Former Blue Chip Southland sales person Rachel Jarvis has been sentenced to home detention and will make financial reparations in relation to $1.47 million of mortgage fraud.
In the Invercargill District Court Judge Kevin Phillips sentenced Jarvis to seven months home detention, 200 hours community service and $50,000 worth of reparations, though he said the conviction wasn’t in relation to Blue Chip’s collapse.
In February Jarvis pleaded guilty to five charges laid by the Serious Fraud Office under the Crimes Act, including forgery and forging documentation for personal benefit. Jarvis altered lending documents to secure loans worth about $1.47 million for property investments, leaving investors with property they wouldn’t be able to afford.
“The case demonstrates that we have retained an open mind on all matters connected with the Blue Chip group, and if further evidence of fraud comes to light we will investigate those matters as well,” SFO chief executive Adam Feeley said in a statement.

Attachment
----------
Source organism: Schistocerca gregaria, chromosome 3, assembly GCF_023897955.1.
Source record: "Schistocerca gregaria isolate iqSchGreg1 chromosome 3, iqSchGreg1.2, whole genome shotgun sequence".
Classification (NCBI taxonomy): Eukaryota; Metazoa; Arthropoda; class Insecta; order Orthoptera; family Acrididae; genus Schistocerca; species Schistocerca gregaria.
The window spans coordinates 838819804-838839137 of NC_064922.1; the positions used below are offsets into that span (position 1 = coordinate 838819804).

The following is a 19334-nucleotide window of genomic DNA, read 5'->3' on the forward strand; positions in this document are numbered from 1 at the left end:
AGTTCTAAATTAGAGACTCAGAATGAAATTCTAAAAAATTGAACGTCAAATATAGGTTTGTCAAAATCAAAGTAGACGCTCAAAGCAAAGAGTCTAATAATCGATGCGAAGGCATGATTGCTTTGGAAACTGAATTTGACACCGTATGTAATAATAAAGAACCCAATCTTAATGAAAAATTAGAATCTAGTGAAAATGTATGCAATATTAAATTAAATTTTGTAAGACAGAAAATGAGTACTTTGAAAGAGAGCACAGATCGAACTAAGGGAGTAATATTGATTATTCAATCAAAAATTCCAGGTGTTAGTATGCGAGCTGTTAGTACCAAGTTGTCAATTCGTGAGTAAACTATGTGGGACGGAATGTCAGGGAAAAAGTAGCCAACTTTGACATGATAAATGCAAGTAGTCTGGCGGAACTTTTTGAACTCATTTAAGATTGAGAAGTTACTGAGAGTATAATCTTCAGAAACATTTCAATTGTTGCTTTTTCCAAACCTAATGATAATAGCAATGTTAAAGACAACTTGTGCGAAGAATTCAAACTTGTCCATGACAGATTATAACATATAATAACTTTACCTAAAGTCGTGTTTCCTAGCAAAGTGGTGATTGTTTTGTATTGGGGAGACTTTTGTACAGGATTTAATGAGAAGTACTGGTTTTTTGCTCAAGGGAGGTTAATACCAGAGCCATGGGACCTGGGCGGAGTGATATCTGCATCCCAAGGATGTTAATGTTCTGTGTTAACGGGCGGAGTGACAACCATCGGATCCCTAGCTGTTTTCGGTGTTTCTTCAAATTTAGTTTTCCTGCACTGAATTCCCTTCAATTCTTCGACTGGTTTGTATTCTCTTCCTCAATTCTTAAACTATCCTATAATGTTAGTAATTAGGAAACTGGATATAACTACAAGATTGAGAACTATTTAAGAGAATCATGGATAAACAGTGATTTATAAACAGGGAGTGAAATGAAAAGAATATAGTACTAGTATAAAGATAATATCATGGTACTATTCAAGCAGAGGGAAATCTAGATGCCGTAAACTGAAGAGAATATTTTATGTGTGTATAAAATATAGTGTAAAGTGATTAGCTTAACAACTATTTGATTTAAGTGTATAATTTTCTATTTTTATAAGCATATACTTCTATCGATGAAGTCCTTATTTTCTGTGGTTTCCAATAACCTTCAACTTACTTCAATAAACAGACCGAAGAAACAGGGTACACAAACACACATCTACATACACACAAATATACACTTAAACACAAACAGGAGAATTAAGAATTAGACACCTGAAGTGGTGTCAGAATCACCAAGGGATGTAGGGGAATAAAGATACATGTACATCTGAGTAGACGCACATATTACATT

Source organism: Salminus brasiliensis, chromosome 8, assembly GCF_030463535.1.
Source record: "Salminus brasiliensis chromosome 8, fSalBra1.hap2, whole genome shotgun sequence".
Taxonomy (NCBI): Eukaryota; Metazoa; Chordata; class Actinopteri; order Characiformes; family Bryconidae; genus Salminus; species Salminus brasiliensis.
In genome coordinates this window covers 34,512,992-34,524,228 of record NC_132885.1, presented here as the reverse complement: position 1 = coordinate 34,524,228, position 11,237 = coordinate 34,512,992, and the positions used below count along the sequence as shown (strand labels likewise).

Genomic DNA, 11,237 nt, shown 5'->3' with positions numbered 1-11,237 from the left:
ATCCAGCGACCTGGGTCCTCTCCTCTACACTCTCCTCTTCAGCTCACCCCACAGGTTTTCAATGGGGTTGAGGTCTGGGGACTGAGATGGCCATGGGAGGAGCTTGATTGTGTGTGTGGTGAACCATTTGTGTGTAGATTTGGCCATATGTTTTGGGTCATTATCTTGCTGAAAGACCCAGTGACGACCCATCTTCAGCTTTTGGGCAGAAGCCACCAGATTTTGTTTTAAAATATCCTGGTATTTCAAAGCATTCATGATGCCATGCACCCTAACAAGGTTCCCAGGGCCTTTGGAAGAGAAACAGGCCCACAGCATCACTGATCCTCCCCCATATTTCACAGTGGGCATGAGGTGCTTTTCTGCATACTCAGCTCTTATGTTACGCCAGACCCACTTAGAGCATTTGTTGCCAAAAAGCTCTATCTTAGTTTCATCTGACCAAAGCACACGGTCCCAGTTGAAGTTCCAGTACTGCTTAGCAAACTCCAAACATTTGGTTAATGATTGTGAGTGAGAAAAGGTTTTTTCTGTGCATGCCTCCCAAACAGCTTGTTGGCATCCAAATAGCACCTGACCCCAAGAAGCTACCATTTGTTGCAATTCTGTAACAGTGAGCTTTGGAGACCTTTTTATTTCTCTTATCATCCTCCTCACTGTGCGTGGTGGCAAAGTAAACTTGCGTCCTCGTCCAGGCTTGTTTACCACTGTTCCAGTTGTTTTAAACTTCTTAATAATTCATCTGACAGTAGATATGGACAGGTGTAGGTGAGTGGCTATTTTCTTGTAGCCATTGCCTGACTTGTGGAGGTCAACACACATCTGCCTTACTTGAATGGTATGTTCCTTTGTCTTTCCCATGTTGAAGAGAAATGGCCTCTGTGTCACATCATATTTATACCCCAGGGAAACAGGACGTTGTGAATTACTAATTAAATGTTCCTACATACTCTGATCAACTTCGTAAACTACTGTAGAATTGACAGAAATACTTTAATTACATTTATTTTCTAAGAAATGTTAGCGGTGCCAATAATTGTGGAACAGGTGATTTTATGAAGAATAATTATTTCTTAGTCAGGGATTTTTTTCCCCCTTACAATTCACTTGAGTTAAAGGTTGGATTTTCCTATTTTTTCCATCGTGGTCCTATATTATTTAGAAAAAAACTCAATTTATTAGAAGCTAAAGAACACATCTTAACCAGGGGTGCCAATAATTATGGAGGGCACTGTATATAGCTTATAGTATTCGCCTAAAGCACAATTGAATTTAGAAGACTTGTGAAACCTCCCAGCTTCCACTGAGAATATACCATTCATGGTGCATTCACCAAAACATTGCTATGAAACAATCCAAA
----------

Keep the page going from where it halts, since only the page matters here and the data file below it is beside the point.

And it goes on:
In 2010, the SFO dropped its investigation into the Blue Chip group of companies, saying it may have operated in a “moral vacuum” but it wasn’t fraudulent.
In January the liquidator for Blue Chip filed a $40 million claim against the group, which banked investors’ funds straight into its own bank accounts instead of into trust accounts.
Liquidators have been working on recoveries for investors through civil action, with January’s step the first in what may be a lengthy legal process.
Former Blue Chip boss Mark Bryers faces indefinite bankruptcy in New Zealand after the Official Assignee lodged an objection against discharging him. He was bankrupted in 2009 after his Blue Chip property investment scheme started falling over.